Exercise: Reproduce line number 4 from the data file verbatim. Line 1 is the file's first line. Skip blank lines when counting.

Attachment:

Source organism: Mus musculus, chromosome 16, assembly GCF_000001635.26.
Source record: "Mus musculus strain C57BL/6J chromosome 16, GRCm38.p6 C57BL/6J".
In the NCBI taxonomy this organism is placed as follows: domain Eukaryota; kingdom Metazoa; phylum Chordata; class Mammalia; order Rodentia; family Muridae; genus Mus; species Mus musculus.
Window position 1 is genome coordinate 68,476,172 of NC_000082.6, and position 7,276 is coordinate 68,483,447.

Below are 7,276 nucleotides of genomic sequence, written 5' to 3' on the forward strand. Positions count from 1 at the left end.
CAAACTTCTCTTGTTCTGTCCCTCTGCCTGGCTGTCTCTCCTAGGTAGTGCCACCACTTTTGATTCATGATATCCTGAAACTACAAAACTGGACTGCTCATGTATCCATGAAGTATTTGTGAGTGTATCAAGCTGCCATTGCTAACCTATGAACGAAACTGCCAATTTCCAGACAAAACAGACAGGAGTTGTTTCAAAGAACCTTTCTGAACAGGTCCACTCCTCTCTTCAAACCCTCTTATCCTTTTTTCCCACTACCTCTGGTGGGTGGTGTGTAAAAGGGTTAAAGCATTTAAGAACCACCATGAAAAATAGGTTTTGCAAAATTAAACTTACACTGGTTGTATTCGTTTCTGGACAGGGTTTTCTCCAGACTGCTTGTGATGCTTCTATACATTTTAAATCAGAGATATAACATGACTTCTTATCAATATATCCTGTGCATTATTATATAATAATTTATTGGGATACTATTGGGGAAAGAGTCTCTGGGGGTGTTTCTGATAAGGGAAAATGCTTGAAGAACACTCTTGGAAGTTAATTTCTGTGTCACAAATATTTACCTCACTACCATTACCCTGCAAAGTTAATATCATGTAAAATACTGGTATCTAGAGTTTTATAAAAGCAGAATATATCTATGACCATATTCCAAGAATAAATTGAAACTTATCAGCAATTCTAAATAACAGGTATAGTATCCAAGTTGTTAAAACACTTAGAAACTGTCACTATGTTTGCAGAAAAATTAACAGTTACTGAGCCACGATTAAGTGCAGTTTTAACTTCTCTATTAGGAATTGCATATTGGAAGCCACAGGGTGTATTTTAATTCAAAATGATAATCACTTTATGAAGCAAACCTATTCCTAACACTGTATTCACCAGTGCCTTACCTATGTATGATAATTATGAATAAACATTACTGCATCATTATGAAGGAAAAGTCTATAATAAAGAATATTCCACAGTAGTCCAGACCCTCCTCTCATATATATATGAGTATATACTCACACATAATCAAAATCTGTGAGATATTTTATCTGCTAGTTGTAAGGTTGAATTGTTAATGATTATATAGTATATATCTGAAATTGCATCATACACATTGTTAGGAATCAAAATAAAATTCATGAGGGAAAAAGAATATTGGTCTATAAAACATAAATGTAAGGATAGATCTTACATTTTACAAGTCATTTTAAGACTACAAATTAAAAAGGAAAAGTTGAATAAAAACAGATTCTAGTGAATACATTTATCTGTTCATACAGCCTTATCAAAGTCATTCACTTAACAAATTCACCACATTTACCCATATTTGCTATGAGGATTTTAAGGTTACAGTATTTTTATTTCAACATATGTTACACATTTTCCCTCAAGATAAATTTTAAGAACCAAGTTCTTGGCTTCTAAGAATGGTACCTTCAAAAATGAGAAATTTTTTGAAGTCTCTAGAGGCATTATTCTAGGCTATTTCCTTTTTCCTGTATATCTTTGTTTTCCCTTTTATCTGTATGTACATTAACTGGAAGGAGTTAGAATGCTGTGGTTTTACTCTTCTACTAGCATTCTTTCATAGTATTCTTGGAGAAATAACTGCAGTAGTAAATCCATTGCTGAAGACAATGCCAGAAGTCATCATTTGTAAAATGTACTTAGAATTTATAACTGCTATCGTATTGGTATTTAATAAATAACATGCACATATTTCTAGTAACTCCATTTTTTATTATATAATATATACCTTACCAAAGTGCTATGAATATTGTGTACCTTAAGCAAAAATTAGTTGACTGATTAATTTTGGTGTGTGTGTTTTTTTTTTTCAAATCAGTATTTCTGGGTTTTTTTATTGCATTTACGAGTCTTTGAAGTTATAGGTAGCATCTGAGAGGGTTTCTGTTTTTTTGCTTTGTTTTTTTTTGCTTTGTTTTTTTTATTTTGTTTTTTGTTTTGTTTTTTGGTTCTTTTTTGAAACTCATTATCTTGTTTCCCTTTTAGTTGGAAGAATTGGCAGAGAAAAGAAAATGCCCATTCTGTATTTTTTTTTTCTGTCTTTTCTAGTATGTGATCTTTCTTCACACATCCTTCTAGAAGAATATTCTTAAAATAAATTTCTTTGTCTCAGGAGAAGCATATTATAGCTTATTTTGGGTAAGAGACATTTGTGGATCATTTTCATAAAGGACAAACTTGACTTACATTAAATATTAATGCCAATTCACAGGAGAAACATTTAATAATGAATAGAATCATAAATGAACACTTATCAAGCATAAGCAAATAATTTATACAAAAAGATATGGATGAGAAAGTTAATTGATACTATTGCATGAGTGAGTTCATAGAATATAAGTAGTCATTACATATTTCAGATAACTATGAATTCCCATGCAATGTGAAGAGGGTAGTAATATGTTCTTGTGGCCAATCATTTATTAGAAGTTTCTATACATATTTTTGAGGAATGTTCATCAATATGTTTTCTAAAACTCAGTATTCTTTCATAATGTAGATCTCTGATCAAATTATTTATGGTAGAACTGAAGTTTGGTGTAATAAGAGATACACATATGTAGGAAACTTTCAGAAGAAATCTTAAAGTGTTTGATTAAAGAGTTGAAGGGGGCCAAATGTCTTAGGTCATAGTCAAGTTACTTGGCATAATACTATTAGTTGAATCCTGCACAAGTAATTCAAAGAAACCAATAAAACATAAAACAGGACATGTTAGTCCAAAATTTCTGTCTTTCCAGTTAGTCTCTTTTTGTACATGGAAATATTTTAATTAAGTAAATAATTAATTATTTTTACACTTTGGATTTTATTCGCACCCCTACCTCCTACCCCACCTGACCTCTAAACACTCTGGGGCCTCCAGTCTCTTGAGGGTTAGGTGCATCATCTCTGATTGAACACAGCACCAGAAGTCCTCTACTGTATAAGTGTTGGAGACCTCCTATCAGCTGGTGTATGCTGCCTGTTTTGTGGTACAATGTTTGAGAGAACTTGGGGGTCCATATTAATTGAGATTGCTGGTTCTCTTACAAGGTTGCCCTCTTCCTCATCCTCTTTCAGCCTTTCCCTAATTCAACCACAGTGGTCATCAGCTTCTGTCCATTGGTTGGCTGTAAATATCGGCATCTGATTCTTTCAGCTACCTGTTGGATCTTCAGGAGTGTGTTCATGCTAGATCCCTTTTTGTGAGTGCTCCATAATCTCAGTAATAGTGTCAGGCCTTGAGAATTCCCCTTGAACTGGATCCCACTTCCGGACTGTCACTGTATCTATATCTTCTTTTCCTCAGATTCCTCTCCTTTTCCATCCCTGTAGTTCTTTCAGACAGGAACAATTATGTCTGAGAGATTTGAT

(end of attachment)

Window position 1 is genome coordinate 68,476,172 of NC_000082.6, and position 7,276 is coordinate 68,483,447.